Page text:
I typically under-appreciated her attempts, and as I grew up, I determined to find better. So, I pursued a Bachelor's of Biblical Studies with an emphasis in Theology, and imagine my surprise as I realized that most of her answers were pretty much "correct." Not that it wasn't worth learning the nuances to the arguments, debates, and centuries' worth of philosophic and theologic thought, but the same questions she couldn't answer to my satisfaction then, cannot be answered "definitively" (read: to my satisfaction) now. However, now I know for sure that she wasn't just holding out on me!

My mother wouldn't keep peanut butter in the house, because she knew it would be all we would want to eat. I didn't know that white bread existed until I got to preschool and saw everyone else DIDN'T have smoked turkey on pumpernickel. She never peeled our fruit, because she said the peel contained "all the stuff that's good for you." At the time, I had no idea how "counter-cultural" all of this was. It was so ingrained that a few months ago, someone had to suggest to me that I peel the apple for Spencer if he was having trouble chewing it up. Ha! An apple without a peel just didn't exist to me.

We were never allowed to have a Nintendo--not even if we "saved up our own money." On pretty days, my mom would send us outside and then lock the screen door. She said we needed to play outside. She didn't tell us that Santa Clause was a real person who would bring us stuff, because she remembered being devastated when she found out "the truth." Now, I am aware that neither the sum nor the parts of the random minutia I've listed are in any way a formula for being a "good mother." I am simply citing them as examples of how thoroughly my mom thought out and followed though with how she believed she should raise her children.

As if withholding white bread and peeled apples wasn't enough, she slathered us in sunscreen and then made us wear t-shirts over our bathing suits to swim. Yeah, obviously we were the "cool kids." But, you know what? Now I don't care if doing what I believe to be right is "cool," and that's not a characteristic that you can instill by lecturing. It has to be lived to be owned.

And live it we did. No PG-13 movies 'til we were 18 and could decide for ourselves. I saw a few at that point (and decided they weren't for me). She wouldn't let me ride around with my friends on the day they turned 16--or for months following. Did most of them have wrecks? Yes. Was I in any of them? No. Did I moan and complain ALL THE TIME about these rules? Yes. Am I indescribably thankful they were enforced ruthlessly with total disregard for my feelings? Yes.

Now, lest you believe I was a sad little girl, locked outside without any peanut better and denied the joy of imagining it to be in next years' stocking, I must emphasize that much of what she did for us as children provided time and space for us to play and bond as sisters. For example, Mom routinely let us fill a bowl with water and put it on the kitchen floor so that Natalie could lap it up and be our "dog," the only rule being that we were NOT allowed to tie a leash around her neck (another important life lesson). We found Natalie's wrist to be a suitable substitute. Without a Nintendo to play for hours on end, we built tents in the living room with sheets and sofa cushions and lots of stacks of heavy books for stabilization. I personally removed the training wheels from my bicycle and hammered random pieces of lumber on the top of one corner of our privacy fence to build a "fort" (and then let Natalie fall off of it--Natalie was often involved in the learning of life lessons). I could go on, but you get the idea.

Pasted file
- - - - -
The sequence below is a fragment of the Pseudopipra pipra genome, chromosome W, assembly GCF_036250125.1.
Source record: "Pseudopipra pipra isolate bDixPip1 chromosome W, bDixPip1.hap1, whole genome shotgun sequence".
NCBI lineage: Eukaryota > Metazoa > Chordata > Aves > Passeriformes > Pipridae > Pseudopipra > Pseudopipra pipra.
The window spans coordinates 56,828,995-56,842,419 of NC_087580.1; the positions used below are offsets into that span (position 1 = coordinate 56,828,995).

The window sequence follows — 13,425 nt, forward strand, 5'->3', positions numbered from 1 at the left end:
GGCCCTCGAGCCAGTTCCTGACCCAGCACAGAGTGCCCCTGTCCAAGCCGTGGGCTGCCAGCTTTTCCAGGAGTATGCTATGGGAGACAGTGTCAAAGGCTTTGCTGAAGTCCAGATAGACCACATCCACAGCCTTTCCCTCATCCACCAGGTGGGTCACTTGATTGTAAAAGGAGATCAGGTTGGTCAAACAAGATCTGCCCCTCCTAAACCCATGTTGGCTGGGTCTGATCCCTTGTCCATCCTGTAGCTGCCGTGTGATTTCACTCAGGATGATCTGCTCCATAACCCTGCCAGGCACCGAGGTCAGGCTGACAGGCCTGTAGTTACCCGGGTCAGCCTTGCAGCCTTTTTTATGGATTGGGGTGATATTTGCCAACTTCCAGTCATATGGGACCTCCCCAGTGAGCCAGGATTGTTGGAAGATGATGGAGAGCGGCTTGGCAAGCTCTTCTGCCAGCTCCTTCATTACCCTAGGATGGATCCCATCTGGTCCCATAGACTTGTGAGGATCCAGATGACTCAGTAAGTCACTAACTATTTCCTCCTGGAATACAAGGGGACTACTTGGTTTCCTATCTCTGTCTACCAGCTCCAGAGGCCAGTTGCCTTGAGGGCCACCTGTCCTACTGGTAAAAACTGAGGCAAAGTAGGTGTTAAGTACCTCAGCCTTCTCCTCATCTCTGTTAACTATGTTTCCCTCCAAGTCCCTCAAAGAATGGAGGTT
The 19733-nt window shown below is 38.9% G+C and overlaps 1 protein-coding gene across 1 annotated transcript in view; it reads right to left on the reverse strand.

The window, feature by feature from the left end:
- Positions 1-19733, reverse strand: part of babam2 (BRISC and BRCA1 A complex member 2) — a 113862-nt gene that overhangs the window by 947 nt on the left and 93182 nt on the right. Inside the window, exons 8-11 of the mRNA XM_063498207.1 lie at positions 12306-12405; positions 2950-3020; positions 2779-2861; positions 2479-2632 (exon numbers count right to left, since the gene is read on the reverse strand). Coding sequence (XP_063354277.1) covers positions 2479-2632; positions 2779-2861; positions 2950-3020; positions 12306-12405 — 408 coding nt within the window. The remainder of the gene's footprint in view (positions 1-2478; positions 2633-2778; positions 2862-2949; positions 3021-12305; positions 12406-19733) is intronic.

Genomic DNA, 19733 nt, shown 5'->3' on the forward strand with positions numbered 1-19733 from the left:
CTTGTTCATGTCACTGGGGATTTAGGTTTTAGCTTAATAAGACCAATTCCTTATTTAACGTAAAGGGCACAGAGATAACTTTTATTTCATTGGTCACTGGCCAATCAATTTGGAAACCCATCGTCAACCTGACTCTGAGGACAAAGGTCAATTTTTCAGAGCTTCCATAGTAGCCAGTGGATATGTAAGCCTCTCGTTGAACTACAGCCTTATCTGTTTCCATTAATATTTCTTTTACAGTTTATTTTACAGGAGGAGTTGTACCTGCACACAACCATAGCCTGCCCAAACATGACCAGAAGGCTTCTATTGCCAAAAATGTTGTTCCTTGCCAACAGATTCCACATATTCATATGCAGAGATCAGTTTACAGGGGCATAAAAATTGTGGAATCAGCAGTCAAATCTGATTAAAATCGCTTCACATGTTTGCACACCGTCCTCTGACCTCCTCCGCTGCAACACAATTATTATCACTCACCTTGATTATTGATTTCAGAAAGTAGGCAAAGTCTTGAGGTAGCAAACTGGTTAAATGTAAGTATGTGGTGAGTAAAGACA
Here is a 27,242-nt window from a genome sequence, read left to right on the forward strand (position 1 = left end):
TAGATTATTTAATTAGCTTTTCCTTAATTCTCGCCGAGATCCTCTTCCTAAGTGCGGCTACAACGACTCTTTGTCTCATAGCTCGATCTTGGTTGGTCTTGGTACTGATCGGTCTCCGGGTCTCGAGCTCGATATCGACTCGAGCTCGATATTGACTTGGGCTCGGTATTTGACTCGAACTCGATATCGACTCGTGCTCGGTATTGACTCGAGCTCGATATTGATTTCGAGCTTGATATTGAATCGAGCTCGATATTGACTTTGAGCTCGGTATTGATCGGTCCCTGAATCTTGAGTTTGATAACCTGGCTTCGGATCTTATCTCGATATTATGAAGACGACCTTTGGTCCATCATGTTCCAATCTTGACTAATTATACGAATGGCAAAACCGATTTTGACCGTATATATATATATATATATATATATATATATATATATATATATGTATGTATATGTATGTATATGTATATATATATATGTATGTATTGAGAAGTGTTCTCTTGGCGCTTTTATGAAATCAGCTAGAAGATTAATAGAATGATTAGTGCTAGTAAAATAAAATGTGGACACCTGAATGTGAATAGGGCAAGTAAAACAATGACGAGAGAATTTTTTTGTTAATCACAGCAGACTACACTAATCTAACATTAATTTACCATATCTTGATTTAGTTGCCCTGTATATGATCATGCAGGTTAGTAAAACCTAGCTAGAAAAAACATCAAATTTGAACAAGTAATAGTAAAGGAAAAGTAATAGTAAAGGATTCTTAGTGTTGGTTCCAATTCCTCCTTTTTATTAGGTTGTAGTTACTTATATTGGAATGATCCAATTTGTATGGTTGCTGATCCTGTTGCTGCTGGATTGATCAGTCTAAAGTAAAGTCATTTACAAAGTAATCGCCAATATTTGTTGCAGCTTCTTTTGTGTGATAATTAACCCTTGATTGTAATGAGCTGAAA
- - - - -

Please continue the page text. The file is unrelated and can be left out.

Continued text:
People need honest, thoughtful, persevering mothers. It's how they learn to live. And it's hard to do anything in life that doesn't involve living.

Thanks, Mom. I love you.


I Never Love to Write More Than When There Are Household Chores to Be Done

Tomorrow Spencer will be 17 moths old. We've decided he's a keeper. Here's what he's up to these days "milestone-wise" with a few humorous anecdotes thrown in for good measure.

Today, he weighed in at just under 25 pounds, and he is 31.75 inches tall. He is 25-50th percentile and has been all along. His head is 50th percentile. I don't know how mothers of children with 99th percentile heads get shirts on their children. It's hard enough with a 50th. His 12-18 month clothes still fit him with room to grow. His 12 month jammies still fit snugly, and the 24 month jammies are still a tripping hazard--they're footed.

He is so affectionate these days. He will give big, long, tight hugs. It really doesn't get much better than that. He is CONSISTENTLY sleeping through the night! He's been doing this for about 5 months now, and it is life changing. Jonathan is ready for another baby. I told him he better hurry up and get pregnant, then. Spencer went to 1 nap a day about the same time he started sleeping through the night. The books say that this is way too soon. Spencer begs to differ. His development has been very similar to what my mom remembers of mine (except for his "delayed" crawling due to reflux). I slept through the night around 1 year, and my mom never remembers me taking 2 naps, ha! Bless her heart.

He does a little better in the nursery each time I manage to leave him there. More often than not I "volunteer" in a nursery or pre-school room and bring him with me. You think we've got the bonding thing down? I cannot believe that someday he will be a grown man who does not need me or want me to hold him and kiss him. I hope he calls occasionally.